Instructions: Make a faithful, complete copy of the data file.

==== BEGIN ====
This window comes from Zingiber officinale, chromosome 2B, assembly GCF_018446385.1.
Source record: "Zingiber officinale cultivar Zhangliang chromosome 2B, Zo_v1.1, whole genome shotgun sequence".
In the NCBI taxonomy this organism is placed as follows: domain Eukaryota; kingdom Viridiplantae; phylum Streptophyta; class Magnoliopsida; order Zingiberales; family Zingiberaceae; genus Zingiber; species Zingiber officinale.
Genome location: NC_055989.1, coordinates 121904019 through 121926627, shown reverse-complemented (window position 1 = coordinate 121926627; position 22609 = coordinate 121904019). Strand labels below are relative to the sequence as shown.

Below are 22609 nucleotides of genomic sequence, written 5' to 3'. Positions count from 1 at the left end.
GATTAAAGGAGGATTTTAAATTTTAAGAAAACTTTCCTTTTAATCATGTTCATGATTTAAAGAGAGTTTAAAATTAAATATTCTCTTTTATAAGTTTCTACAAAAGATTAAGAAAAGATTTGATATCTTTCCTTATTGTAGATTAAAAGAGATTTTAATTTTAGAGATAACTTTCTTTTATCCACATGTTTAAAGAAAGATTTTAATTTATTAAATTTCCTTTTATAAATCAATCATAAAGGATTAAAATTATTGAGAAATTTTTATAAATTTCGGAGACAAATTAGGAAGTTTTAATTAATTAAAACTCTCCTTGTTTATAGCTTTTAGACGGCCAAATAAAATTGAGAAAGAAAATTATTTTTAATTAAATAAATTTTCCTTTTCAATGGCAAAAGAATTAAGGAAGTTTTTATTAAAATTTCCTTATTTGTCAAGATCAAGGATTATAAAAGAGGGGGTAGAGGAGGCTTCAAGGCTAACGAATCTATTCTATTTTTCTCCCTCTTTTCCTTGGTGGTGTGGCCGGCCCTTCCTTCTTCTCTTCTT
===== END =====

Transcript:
This window comes from Zingiber officinale, chromosome 2B, assembly GCF_018446385.1.
Source record: "Zingiber officinale cultivar Zhangliang chromosome 2B, Zo_v1.1, whole genome shotgun sequence".
In the NCBI taxonomy this organism is placed as follows: domain Eukaryota; kingdom Viridiplantae; phylum Streptophyta; class Magnoliopsida; order Zingiberales; family Zingiberaceae; genus Zingiber; species Zingiber officinale.
Genome location: NC_055989.1, coordinates 121904019 through 121926627, shown reverse-complemented (window position 1 = coordinate 121926627; position 22609 = coordinate 121904019). Strand labels below are relative to the sequence as shown.

Below are 22609 nucleotides of genomic sequence, written 5' to 3'. Positions count from 1 at the left end.
GATTAAAGGAGGATTTTAAATTTTAAGAAAACTTTCCTTTTAATCATGTTCATGATTTAAAGAGAGTTTAAAATTAAATATTCTCTTTTATAAGTTTCTACAAAAGATTAAGAAAAGATTTGATATCTTTCCTTATTGTAGATTAAAAGAGATTTTAATTTTAGAGATAACTTTCTTTTATCCACATGTTTAAAGAAAGATTTTAATTTATTAAATTTCCTTTTATAAATCAATCATAAAGGATTAAAATTATTGAGAAATTTTTATAAATTTCGGAGACAAATTAGGAAGTTTTAATTAATTAAAACTCTCCTTGTTTATAGCTTTTAGACGGCCAAATAAAATTGAGAAAGAAAATTATTTTTAATTAAATAAATTTTCCTTTTCAATGGCAAAAGAATTAAGGAAGTTTTTATTAAAATTTCCTTATTTGTCAAGATCAAGGATTATAAAAGAGGGGGTAGAGGAGGCTTCAAGGCTAACGAATCTATTCTATTTTTCTCCCTCTTTTCCTTGGTGGTGTGGCCGGCCCTTCCTTCTTCTCTTCTT